But, it is important to remember that in today's Western culture, many of the specifically religious parts of yoga have been stripped to offer a more inclusive approach to the exercises. To be honest, I have never attended a yoga class in which I felt pressured to conform to the ways of another religion. Yoga teachers see the melting pot of races and religions that walk into the studio every day and know that they have to make class inclusive or they won't have any students! I like to compare yoga to the Christmas tree. Christmas trees definitely have pagan origins, but Christians across America put up a Christmas tree to celebrate Jesus' birth. Although we are aware of the original purpose of the tree, we are also aware that such old traditions mean very little to society today. Yoga is a similar situation.

Most Christians who practice yoga know of its origins but also understand that hundreds of years have separated the practice from its original intent.

When I take a yoga class, I have a very specific mindset that I try to enter each time I approach the mat. This has very little to do with "altering my spiritual state." It's more about making sure that I'm getting the most out of each stretch and breath physically so that I am maintaining emotional regulation. All of these benefits, of course, extend to my spiritual life as well. Because my Christian walk is a part of everything I do, Christ has really, truly blessed me in my yoga practice. When I'm going through a flow, I pray, I seek answers, I ask questions. I get to focus on how God holds together all of my operating systems: physical, mental and spiritual.

Yoga is literally medicine. Doctors are starting to prescribe it like a pill. Here are just a few of the countless benefits of having a regular yoga practice:

- increased flexibility

- more effective circulation

- weight loss

- boosts immunity

- better focus

- increased oxygen intake

- sinus relief

- depression/anxiety relief (lots of serotonin!)

- better posture

- natural pain relief (even for menstrual aches and pains!)

- improved metabolism

- lowers blood sugar

- supports connective tissue

-maintains the nervous system

- releases physical and emotional tension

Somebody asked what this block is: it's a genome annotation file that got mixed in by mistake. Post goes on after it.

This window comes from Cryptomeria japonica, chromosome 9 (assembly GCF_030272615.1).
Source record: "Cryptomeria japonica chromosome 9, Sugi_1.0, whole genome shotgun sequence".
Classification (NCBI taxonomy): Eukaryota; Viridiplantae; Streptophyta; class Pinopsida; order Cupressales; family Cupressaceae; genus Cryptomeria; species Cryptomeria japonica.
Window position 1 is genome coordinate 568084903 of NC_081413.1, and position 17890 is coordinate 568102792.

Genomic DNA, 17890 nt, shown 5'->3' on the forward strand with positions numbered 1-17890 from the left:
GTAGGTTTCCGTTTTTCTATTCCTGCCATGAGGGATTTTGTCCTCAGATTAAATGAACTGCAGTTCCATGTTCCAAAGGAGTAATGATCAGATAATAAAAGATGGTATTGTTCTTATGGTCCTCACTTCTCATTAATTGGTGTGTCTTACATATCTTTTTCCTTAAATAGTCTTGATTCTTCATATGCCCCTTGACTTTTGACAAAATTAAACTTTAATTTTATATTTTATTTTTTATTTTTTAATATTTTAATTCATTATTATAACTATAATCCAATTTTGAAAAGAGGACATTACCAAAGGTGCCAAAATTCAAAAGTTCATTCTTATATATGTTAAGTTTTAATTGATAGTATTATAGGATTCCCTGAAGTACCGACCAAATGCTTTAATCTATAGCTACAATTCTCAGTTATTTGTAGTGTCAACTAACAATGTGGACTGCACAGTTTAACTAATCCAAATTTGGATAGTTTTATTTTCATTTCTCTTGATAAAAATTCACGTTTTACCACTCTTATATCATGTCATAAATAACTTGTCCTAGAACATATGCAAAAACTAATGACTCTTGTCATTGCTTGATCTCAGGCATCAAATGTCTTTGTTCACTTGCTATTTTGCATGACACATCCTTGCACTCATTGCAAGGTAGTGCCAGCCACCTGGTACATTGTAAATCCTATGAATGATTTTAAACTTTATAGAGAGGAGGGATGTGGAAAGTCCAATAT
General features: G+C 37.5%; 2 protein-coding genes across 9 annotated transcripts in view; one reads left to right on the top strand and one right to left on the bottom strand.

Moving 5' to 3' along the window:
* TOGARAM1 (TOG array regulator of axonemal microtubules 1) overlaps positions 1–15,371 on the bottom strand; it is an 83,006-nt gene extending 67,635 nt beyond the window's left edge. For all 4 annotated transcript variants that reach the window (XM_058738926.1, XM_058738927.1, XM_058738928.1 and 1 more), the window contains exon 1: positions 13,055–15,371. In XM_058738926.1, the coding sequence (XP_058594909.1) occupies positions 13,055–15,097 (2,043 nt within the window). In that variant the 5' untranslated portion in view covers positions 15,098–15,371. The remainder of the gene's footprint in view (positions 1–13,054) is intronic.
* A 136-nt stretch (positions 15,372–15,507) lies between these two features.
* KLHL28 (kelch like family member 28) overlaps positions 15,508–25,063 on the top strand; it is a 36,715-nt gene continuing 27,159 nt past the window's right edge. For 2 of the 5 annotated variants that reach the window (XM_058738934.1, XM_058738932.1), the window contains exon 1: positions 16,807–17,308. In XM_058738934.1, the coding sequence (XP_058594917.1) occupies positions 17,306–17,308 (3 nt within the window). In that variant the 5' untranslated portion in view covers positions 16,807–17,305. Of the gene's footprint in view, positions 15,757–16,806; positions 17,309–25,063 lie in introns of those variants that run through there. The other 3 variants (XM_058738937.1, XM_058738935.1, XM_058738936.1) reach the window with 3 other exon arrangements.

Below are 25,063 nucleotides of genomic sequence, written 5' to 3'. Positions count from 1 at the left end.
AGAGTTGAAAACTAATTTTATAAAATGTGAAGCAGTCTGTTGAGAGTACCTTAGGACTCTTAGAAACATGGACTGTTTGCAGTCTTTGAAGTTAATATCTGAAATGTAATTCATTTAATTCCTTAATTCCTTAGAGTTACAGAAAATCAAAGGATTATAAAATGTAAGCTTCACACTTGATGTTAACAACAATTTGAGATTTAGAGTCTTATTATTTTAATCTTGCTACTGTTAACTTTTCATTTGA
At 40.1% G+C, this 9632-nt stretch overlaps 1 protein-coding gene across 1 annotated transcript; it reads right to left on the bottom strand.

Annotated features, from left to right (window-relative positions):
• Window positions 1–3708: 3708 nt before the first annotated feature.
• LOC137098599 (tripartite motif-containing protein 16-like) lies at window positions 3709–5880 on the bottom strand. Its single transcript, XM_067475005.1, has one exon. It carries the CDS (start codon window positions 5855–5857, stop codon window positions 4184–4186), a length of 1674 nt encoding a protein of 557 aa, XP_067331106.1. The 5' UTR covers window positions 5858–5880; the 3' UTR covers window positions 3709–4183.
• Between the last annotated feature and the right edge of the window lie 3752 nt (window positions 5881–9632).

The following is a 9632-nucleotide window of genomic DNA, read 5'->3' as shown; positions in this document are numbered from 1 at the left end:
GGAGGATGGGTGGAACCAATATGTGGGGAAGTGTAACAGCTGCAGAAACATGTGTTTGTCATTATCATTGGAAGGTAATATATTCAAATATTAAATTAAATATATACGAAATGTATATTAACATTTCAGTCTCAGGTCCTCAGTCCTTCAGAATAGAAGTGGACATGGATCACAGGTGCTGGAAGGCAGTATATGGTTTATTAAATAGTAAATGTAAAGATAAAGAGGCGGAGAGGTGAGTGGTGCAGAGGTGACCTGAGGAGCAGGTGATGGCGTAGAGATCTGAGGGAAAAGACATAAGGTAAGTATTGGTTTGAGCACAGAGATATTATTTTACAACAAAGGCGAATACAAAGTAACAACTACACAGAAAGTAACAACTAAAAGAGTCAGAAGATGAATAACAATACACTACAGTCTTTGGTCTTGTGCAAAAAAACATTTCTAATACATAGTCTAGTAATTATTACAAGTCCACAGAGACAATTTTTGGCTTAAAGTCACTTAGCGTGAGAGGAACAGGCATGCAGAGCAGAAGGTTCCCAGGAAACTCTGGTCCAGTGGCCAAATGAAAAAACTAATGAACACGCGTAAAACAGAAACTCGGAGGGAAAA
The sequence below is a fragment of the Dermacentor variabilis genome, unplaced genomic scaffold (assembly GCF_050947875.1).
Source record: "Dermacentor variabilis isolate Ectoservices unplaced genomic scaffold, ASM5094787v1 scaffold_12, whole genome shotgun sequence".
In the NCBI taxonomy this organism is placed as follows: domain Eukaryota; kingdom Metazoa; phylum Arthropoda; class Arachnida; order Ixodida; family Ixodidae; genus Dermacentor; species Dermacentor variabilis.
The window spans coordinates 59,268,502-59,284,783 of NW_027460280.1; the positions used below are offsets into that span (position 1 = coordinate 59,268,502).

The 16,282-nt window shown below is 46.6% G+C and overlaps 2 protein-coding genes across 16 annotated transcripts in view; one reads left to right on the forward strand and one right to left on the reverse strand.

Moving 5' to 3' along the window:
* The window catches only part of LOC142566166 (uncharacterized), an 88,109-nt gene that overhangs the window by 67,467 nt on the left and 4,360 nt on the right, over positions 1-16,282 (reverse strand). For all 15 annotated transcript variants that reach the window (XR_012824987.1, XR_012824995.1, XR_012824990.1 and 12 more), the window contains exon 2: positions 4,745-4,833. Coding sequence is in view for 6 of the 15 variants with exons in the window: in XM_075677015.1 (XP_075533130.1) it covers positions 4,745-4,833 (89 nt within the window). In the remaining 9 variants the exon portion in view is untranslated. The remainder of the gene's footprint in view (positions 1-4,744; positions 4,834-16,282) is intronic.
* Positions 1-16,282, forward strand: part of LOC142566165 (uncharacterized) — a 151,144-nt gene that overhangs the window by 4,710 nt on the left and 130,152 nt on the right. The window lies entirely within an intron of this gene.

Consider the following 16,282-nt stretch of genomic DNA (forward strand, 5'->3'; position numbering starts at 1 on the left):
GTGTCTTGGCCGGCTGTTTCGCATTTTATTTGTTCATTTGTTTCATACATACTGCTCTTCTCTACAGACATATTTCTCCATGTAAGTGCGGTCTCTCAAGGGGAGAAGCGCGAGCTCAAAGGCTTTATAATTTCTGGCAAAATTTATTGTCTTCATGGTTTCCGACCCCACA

- relieves drug withdrawal symptoms

- prevents loss of bone and cartilage

- increased strength

- relieves insomnia and other sleep problems

For me and millions of others, the amazing benefits of yoga happen not because of calling on any other deity, but because of the strengthening and relaxation that happens when you go through the physical act of yoga. Of course, this physical positivity changes my emotions and spiritual posture with God, but for the better! I walk away physically invigorated, emotionally purged and spiritually more in tune with my Father's voice.

I think that's a really cool thing to experience, but it's not for everyone, and that's okay! If you're a Christian and do not feel inclined to start a yoga practice, that is valid! No true yogi would ever try and force a practice on anyone! But, it's hard to see a lot of my Christian friends bash yoga as "a practice from Hell" or "a way to open up portals" when it's been a Godsend for so many people ailing from things they never thought they would find relief from.

God, through the redemptive grace of Christ, is in the business of making all things new (Revelation 21:5). He can turn ashes into something of magnificent beauty, and I believe He can do it with yoga. Looking back, I can see how God has given me discernment with my practice to know how to worship and serve my God in yoga without compromising my heart in the process. Because of God's clear direction in my life, maintaining my spiritual integrity in yoga has not been hard.

I totally understand that an 800-word article may not change anyone's mind, and that's okay! I just ask everyone who might disagree with me to take into account not only all that I have said, but all that God says in Scripture, and use discernment to make a decision for yourself. I think that's really the heart of yoga today: asking others to consider a different way of observing life while staying completely true to themselves and what they believe.